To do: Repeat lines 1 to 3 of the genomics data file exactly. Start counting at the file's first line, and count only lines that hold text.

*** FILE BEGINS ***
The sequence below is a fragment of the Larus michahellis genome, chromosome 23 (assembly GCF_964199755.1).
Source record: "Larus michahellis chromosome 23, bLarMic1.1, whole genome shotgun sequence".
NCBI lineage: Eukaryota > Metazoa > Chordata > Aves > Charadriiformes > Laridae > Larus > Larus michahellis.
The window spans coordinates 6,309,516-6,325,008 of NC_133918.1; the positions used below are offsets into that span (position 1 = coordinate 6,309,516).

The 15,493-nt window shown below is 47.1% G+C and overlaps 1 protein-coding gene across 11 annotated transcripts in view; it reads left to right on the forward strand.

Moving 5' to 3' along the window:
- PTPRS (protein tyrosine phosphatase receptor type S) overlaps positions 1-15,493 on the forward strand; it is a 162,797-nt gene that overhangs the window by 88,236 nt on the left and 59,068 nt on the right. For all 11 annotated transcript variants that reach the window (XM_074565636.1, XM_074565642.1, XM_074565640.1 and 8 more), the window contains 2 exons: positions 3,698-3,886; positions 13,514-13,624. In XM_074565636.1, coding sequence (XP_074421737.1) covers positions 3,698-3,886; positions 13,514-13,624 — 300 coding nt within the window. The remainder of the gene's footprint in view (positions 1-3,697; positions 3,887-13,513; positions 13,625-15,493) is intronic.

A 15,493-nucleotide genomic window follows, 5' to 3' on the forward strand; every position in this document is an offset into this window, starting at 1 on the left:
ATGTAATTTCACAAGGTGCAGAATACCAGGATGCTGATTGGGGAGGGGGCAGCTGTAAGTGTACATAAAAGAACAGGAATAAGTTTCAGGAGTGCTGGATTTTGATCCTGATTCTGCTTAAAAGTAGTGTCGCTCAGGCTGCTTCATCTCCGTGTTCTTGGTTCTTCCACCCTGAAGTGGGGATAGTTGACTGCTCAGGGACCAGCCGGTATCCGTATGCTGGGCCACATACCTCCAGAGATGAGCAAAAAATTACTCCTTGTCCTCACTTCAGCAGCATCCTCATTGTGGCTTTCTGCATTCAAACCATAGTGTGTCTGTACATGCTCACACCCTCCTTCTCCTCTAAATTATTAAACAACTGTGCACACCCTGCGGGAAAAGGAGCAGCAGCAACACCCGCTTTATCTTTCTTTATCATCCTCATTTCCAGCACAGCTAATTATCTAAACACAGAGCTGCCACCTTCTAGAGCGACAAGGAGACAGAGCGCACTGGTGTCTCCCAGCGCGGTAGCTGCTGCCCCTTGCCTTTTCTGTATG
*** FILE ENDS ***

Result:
The sequence below is a fragment of the Larus michahellis genome, chromosome 23 (assembly GCF_964199755.1).
Source record: "Larus michahellis chromosome 23, bLarMic1.1, whole genome shotgun sequence".
NCBI lineage: Eukaryota > Metazoa > Chordata > Aves > Charadriiformes > Laridae > Larus > Larus michahellis.